HomeNewsTyne and Wear Metro takes on new apprentices

Tyne and Wear Metro takes on new apprentices

WEEKLY NEWSLETTER SIGN UP

Tyne and Wear Metro is as vulnerable to skills shortages as any other railway operating company.

Now Nexus, the public body which owns and manages the Metro, has taken a new cohort of trainees, whose ages range from 17 to 34, onto its apprenticeship scheme as it seeks to address the challenges of an ageing workforce and a national engineering skills shortage.

This is an ongoing programme as Nexus has successfully recruited 54 apprentices since 2013, with most of them going on to secure permanent full-time employment after serving their time as trainees.

Most of the latest recruits will be training as railway engineers, earning them the requisite skills needed to look after Metro’s trains, the 77km network of tracks and other key pieces of infrastructure, including Nexus’ fleet of ticket vending machines, whilst others will be working within key business units in Nexus.

There are also roles for apprentices in other departments, including rail timetable planning and information technology.

Heather Blevins, Nexus.

Heather Blevins, head of learning at Nexus, said: “Apprenticeships are vital for the long term future of the Tyne and Wear Metro.

“Vocational training is a great route for young people to go down. They learn a bespoke trade and then have a good chance of getting a permanent job at the end of the apprenticeship.

“They will get first class training, opening the door to a brilliant career in the railway and public transport industry. t a time when there is a skills shortage in this sector it is vital that we invest in training and development to ensure that we continue to deliver the essential services to our passengers for many more years to come.”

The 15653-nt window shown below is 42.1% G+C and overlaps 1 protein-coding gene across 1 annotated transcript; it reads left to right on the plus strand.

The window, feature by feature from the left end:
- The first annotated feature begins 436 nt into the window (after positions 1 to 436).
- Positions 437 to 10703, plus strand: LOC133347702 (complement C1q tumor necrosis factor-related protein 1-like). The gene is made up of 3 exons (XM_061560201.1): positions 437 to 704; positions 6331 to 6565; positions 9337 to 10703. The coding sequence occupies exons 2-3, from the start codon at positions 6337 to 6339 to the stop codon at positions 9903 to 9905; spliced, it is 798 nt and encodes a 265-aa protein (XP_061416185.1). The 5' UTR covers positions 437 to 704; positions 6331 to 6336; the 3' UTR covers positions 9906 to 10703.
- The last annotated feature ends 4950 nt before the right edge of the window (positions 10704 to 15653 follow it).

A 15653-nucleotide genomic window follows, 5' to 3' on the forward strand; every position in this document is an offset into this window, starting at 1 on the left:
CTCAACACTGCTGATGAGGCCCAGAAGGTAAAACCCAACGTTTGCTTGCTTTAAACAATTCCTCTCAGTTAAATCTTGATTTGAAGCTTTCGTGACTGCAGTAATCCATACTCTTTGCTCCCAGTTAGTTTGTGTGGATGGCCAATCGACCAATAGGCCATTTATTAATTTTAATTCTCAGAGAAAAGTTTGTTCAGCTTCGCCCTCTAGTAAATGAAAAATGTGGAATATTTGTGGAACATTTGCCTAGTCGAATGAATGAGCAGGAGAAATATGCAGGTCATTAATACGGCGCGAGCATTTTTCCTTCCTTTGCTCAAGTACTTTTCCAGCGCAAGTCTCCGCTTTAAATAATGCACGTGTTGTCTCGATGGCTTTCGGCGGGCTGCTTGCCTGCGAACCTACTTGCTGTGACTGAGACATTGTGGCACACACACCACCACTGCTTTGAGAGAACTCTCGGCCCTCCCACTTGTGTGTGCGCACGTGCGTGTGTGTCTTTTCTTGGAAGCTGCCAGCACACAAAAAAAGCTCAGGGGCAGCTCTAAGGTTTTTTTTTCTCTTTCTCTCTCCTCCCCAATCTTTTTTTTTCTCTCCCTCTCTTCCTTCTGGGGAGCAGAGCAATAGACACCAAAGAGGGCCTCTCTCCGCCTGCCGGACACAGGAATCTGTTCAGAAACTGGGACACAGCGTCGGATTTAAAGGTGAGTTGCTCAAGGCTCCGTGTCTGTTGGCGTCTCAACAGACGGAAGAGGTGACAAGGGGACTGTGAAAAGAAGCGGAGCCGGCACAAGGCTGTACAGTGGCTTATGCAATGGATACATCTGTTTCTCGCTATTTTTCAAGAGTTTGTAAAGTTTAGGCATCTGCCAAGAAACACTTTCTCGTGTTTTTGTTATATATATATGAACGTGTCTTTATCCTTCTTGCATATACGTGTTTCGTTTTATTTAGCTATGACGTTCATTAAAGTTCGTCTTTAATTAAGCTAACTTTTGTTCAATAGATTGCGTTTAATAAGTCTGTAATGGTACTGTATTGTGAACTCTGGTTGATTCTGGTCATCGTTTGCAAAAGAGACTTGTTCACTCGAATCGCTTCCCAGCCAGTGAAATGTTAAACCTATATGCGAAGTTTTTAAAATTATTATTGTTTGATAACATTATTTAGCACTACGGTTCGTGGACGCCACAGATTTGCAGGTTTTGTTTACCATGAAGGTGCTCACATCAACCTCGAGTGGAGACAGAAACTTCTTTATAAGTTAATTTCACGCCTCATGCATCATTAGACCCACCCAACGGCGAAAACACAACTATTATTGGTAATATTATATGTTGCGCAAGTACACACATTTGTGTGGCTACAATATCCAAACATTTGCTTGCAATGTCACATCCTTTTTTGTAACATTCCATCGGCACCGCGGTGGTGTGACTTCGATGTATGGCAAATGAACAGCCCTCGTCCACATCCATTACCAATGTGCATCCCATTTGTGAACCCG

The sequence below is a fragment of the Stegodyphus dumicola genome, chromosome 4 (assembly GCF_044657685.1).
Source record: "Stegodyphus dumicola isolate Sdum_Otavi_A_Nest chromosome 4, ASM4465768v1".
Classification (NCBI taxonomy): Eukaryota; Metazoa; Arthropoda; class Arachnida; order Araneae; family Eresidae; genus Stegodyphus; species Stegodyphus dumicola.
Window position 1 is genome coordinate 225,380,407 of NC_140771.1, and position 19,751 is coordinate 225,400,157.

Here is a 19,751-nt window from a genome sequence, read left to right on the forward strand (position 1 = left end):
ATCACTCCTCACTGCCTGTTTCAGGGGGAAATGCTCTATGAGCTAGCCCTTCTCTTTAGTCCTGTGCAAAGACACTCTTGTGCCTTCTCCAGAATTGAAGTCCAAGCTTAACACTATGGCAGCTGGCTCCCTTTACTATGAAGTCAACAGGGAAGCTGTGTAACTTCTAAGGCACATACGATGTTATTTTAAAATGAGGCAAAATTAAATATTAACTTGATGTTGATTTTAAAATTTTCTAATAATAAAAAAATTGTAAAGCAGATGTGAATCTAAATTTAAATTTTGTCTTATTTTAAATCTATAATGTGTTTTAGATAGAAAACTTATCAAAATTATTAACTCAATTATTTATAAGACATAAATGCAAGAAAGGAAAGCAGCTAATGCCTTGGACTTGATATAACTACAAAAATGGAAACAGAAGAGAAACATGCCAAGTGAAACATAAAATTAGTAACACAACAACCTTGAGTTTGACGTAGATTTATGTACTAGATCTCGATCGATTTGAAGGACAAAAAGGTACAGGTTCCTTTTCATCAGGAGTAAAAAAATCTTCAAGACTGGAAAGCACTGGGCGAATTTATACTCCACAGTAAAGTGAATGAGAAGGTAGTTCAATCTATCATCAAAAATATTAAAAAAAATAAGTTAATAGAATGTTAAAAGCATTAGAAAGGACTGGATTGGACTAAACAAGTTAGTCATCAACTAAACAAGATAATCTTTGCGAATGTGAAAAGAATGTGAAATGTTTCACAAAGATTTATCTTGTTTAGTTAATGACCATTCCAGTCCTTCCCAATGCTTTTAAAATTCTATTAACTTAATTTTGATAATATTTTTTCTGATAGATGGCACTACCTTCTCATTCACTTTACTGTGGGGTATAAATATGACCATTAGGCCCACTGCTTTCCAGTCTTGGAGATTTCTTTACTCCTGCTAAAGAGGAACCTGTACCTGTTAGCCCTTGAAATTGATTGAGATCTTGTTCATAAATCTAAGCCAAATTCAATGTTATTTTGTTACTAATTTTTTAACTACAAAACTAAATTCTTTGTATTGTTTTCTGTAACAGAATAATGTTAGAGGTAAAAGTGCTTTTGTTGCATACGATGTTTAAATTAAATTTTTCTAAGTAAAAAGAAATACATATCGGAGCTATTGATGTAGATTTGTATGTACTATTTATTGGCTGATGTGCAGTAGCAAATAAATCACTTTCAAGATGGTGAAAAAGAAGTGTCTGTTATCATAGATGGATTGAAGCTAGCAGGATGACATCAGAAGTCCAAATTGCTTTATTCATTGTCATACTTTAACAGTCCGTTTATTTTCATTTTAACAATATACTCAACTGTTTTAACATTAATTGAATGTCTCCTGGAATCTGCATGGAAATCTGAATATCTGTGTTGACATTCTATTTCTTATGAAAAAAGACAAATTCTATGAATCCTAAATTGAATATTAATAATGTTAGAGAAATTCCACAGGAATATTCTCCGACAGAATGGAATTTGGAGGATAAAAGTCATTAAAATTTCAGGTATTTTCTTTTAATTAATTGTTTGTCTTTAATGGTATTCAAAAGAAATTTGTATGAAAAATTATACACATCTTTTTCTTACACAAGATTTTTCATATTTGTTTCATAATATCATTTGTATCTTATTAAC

The rail engineering apprentices get training on the job and at Newcastle College’s Rail Academy, a bespoke facility which offers a unique training environment to help the railway industry meet its skill shortages by providing a range of specialist training dedicated to rail infrastructure.

In 2015 Nexus recruited its first female engineering apprentices in more than two decades. Samantha Corkin and Morgan Saville have both since gone on to secure permanent jobs at Nexus.

To deliver this training, Nexus is working in partnership with four providers: Newcastle College, Gateshead College, Train’d up and QA Limited.

John McVey, Nexus, talks about the wide ranges of apprenticeships on offer.

LEAVE A REPLY

Please enter your comment!
Please enter your name here

- Advertisement -

Latest news

Improvements carried out on major London route

A revamp of 1980s signalling systems over the weekend saw services stopped temporarily between London Victoria and East Croydon. Trains were diverted to London Bridge...

Northern takes control of major rail facility

Northern has confirmed it now has full control of Neville Hill depot in Leeds. Previously, the depot – along with its 550-strong staff of engineers,...

HS2 trains to be built in UK – but by whom?

German train maker Siemens has launched a legal challenge to HS2 awarding its rolling stock contract to a joint venture of Hitachi Rail and...
- Advertisement -

More news

Operator appeals for more considered use of emergency alarms

Passengers hitting the emergency alarms have cause 17 hours of delay in only half a year for one operator. From 1 April to 4 September...

Rail safety cyber security expert lands professor role

Rail safety cyber security specialist Dr Emma Taylor has taken up the role of visiting professor at Cranfield University. The appointment involves lecturing in the...

Night Tube set to return next month

After being suspended because of the pandemic, Transport for London (TfL) has said that the Night Tube is set to make a comeback in...
NEWSLETTER SIGN UP